ICEBERGS IN THE INDIAN OCEAN:
KEEPING WATCH 24/7 ON SPINDRIFT 2
The north-north westerlies picked up even more strength this morning to the east of Madagascar, enabling Spindrift 2 to reach average speeds of around 30 knots once again. The area of the Indian Ocean where the trimaran has been sailing for the past couple of days remains tricky due to the presence of icebergs south of the course and high pressure to the north. The strategy involves sailing no closer than 50 nautical miles away from the biggest ice, while performing a series of gybes to stay in a 'corridor', on a run to the Kerguelen Islands. The crew has access to satellite images taken by the French specialist agency CLS, which locates the largest icebergs, some of which measure 300 to 400 metres long. Studiously and concentrating hard, members of the crew take turns with the binoculars during the day and with the infrared glasses at night to detect any suspicious silhouettes on the horizon or the slightest foam that might not just be a breaking wave, but the waves of the swell breaking on a frozen wall of ice. This dangerous passage, where there is little wind, meant that the trimaran lost ground on Banque Populaire V's record, 298 miles ahead. Spindrift 2 is now back up to speed, and in just a day's time will reach the Kerguelen Islands, an archipelago that is well known for its fish-rich shallow waters, which attract fishing boats, but also make for a chaotic sea.
Day 15 – 16h00 GMT
308 nm behind the current record holder
Distance covered from the start: 9,562 nm
Average speed over 24 hours: 19,9 knots
Distance over 24 hours: 378,1 nm
A bit chilly
Image CLS for Spindrift racing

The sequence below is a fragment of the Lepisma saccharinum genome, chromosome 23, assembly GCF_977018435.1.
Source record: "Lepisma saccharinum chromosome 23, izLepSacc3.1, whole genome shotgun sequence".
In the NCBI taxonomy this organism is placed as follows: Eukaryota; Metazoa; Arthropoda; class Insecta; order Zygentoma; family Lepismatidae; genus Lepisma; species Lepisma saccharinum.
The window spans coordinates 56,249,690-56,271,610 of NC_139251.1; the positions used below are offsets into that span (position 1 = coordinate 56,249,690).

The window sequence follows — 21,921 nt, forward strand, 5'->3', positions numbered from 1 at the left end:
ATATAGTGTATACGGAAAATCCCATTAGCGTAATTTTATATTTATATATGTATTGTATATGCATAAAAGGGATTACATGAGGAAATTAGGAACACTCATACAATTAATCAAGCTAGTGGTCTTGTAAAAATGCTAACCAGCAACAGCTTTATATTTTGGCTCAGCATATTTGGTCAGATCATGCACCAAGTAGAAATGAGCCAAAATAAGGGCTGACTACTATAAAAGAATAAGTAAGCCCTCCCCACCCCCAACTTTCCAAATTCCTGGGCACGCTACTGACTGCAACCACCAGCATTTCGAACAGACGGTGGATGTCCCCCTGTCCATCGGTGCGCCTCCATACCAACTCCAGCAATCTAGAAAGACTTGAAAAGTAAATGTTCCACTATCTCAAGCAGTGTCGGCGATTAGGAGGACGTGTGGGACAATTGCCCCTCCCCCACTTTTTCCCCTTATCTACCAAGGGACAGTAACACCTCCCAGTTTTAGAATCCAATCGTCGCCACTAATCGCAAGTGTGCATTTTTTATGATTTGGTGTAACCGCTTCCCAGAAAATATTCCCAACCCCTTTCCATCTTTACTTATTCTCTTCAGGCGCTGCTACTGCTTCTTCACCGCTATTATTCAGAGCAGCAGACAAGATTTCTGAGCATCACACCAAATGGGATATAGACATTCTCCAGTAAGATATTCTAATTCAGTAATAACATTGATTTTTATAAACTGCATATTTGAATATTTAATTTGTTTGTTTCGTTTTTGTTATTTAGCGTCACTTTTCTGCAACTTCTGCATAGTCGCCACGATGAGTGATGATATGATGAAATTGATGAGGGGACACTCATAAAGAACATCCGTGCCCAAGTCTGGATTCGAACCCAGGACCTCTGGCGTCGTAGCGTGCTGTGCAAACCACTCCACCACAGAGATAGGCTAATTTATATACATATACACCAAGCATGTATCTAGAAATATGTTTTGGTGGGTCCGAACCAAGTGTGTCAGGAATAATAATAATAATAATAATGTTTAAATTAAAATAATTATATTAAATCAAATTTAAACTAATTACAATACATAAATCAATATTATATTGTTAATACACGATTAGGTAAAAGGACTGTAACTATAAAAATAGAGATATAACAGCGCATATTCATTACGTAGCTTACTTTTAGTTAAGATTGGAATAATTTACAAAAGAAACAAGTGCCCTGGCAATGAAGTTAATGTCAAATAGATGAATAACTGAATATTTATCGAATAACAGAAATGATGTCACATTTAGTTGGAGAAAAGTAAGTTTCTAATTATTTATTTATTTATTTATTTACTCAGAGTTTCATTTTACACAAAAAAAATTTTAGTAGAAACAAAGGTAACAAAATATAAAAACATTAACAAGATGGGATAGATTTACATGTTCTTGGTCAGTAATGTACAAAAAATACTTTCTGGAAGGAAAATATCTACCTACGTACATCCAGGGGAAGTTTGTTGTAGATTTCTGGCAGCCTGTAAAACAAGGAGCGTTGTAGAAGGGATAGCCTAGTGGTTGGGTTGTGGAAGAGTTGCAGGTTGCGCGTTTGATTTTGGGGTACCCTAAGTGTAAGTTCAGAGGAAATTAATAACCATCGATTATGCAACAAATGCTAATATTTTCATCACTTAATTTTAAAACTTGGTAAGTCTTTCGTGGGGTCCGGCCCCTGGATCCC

MESSAGE FROM DONA BERTARELLI
For 36 hours we have been sailing in an ice zone. Satellites can only detect the presence of icebergs that are at least 100 metres long. For safety reasons, Yann has decided to keep 50 nautical miles away from any ice in our way; the largest detected so far is 400m. He has also set up a watch system, day and night, where we take it in turns to spot growlers, the blocks of ice that are smaller than an iceberg but still many tonnes, drifting on the surface of the water. There’s daylight at 1am, so, the binoculars replace the infrared glasses. The atmosphere on board is studious and focused.
The sea is grey, milky, like a high mountain lake. It is cold, inside and out, but Thierry warns me, this is nothing still. In a few hours, the wind is going to strengthen, this time from the south, straight from the polar ice, and we will feel the full power of the Southern Ocean.
I never take my gloves or my woolly hat off. Even to sleep. Everyday tasks like washing a pan or the dishes remind us that the water is 3 degrees. It’s impossible to brush your teeth without fearing for your enamel. You have to warm the water up.
The birds have become more numerous and seem to be heralding the approach of the Kerguelen islands. Our route will take us very close to there perhaps. We’ve been at sea two weeks now and to see a bit of land, would be very welcome.